F1 Technology helps diagnose heart conditions
Cardiology There’s always an excuse not to get a check up at the doctors. However, new technology is now available, which makes getting your own body’s engine checked out as easy as taking a pit stop.
The heart has been described as the ‘engine of life’ beating more than 115,000 times a day to pump blood around the body. However 1-2% of all people have a heart condition known as atrial fibrillation that causes an irregular and often abnormally fast heart rate. Many people don’t even know they have the condition, which is the most common heart rhythm disturbance, affecting around one million people in the UK alone.
“Atrial fibrillation (AF) is the most commonly occurring cardiac arrhythmia. More than 33.5 million people worldwide suffer from AF with five million new cases appearing each year,” says Professor Hugh Montgomery, Director of the UCL Institute for Human Health and Performance. “Undetected and untreated, AF is a major cause of stroke, cardiovascular morbidity and mortality, leading The European Society of Cardiologists to call it a ‘major cardiovascular challenge in modern society’”.
With the right medication, atrial fibrillation can be controlled easily; the challenge is diagnosing it. “Early detection of AF, followed by intervention to control or cure it, or to prevent its complications, is emerging as a priority issue in medicine," confirms Prof Montgomery.
Diagnosis Made Easy
To help make diagnosis that much easier, a new device makes screening for cardiac arrhythmias as simple as touching a mouse mat. Using technology adapted from Formula 1, the device monitors the performance of the heart when a patient places their hands on a pad. Within 30 seconds their cardiac performance is assessed.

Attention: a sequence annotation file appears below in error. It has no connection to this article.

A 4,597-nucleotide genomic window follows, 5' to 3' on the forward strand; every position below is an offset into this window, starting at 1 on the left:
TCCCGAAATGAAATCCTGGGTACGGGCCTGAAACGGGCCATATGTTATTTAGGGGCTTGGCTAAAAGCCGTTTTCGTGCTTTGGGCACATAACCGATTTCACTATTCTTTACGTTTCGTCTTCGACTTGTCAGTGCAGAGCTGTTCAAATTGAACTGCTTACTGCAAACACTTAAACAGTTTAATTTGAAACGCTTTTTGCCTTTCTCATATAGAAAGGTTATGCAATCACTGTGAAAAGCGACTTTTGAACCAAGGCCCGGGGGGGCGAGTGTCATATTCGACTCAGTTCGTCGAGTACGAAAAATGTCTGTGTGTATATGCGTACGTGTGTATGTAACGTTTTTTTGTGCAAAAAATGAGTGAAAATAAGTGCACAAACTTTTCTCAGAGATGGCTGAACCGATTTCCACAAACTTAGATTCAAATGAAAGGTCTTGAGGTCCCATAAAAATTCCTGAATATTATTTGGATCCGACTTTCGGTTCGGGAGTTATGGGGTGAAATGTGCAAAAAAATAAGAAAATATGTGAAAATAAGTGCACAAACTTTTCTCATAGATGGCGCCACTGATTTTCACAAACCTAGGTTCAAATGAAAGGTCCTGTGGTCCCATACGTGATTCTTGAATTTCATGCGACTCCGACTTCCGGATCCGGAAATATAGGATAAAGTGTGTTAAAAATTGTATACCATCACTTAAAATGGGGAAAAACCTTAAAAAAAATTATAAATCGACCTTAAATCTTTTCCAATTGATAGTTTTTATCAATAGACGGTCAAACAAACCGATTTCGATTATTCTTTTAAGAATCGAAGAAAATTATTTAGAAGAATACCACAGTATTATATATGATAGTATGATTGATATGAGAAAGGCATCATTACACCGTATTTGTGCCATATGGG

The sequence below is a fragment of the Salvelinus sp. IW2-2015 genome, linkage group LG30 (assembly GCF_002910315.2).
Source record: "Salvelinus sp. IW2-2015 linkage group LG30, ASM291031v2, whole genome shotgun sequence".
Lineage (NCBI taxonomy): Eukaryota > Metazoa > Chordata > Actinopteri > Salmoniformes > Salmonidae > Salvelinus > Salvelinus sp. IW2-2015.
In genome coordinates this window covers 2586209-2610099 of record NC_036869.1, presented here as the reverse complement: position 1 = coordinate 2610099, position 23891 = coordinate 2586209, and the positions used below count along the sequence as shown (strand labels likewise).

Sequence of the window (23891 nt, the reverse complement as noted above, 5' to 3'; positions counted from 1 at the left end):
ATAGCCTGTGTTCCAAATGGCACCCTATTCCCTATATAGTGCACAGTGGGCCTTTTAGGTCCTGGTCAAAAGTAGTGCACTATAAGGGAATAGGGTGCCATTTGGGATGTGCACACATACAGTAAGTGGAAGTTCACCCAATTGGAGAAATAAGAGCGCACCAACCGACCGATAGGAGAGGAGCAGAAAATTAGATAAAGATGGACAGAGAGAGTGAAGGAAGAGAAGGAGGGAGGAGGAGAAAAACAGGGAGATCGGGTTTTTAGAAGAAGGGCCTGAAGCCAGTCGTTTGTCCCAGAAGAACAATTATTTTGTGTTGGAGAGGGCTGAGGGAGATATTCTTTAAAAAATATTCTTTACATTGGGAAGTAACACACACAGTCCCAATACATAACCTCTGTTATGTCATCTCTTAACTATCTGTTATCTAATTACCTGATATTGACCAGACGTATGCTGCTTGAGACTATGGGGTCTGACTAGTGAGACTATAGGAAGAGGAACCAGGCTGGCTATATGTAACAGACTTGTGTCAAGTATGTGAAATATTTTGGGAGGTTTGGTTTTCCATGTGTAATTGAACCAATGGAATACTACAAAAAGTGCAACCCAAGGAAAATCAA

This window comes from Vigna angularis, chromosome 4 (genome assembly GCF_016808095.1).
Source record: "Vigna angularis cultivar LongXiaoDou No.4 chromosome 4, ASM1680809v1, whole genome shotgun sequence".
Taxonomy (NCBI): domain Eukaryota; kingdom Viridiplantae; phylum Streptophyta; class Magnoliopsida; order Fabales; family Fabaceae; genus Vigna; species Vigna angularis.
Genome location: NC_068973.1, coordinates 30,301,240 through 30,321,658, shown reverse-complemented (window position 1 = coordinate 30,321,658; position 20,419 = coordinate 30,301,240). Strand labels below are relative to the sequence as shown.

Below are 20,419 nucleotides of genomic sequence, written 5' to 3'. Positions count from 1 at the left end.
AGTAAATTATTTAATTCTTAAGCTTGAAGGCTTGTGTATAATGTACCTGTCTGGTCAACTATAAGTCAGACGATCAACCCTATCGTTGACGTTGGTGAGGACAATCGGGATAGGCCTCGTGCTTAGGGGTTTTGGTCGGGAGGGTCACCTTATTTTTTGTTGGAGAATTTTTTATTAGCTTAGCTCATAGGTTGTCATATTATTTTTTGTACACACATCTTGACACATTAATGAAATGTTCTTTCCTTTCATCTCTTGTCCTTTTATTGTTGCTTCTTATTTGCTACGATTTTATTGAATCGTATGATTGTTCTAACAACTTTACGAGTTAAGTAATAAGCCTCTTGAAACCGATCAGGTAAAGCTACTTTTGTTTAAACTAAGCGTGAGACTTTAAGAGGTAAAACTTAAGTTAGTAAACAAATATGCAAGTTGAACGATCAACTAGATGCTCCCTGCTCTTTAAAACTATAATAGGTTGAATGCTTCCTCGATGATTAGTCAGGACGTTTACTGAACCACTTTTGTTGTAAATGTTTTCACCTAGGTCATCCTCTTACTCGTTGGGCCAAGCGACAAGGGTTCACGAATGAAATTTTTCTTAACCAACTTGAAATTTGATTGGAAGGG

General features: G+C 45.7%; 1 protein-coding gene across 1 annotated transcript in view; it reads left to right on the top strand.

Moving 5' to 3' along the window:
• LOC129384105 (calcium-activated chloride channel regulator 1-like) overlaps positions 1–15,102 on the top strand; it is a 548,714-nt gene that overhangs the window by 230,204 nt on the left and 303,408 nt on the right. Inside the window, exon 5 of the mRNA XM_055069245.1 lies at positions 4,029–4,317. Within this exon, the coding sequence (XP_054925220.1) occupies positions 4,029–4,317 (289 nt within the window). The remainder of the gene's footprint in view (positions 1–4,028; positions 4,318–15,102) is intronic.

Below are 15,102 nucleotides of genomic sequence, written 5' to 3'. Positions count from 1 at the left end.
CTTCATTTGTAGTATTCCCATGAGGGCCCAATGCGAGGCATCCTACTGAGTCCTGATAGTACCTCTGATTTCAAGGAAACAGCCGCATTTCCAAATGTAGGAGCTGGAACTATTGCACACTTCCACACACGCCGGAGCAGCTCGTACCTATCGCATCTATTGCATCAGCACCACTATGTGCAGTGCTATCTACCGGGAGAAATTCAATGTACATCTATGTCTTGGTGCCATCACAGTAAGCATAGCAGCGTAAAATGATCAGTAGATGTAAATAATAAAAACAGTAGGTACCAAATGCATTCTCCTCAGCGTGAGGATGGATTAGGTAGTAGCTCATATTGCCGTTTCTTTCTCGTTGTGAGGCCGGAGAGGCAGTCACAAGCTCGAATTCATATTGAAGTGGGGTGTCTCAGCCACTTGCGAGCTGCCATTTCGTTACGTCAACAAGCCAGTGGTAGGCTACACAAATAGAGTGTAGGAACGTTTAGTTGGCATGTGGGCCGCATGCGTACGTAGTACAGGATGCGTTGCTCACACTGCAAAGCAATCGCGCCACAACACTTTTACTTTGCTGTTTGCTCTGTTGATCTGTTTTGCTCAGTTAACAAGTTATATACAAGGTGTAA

“The system has been developed to be as user-friendly as possible, with a unique combination of sensor technology and patient experience,” explains Chris Crockford, CEO of medical technology company Cardiocity and former Business Development Director Formula 1 team McLaren. “We want to see the heart valves open and close to ensure that nothing irregular is occurring and we can now do this using our patented sensor technology and our experience from F1 telemetry systems.”
What’s more, that data can be streamed to any PC where the cardiac rhythm and any abnormalities can be recorded. Doctors will be alerted if there is something wrong, so further investigations can be carried out immediately. The technology is also being integrated into the UK’s Electronic Patient Record systems, which means results can be recorded directly into the patient’s record.
Previously, the whole process for conducting a full ECG was time consuming and extremely intrusive. With the latest technology, patients can make use of waiting time in a GP surgery or pharmacy to get a vital check-up that could save their life.
The device, which has been fully approved by the European Medical Devices Directive, is now being trialled in 28 GP surgeries in Jersey and a further 30 in the UK. “There is always an excuse not to get a check-up,” says Crockford. “With this device it’s as easy as touching a mouse mat, so we’re looking to integrate blood pressure monitoring into the system as well testing blood glucose levels; all in 30 seconds, and all with your clothes on!”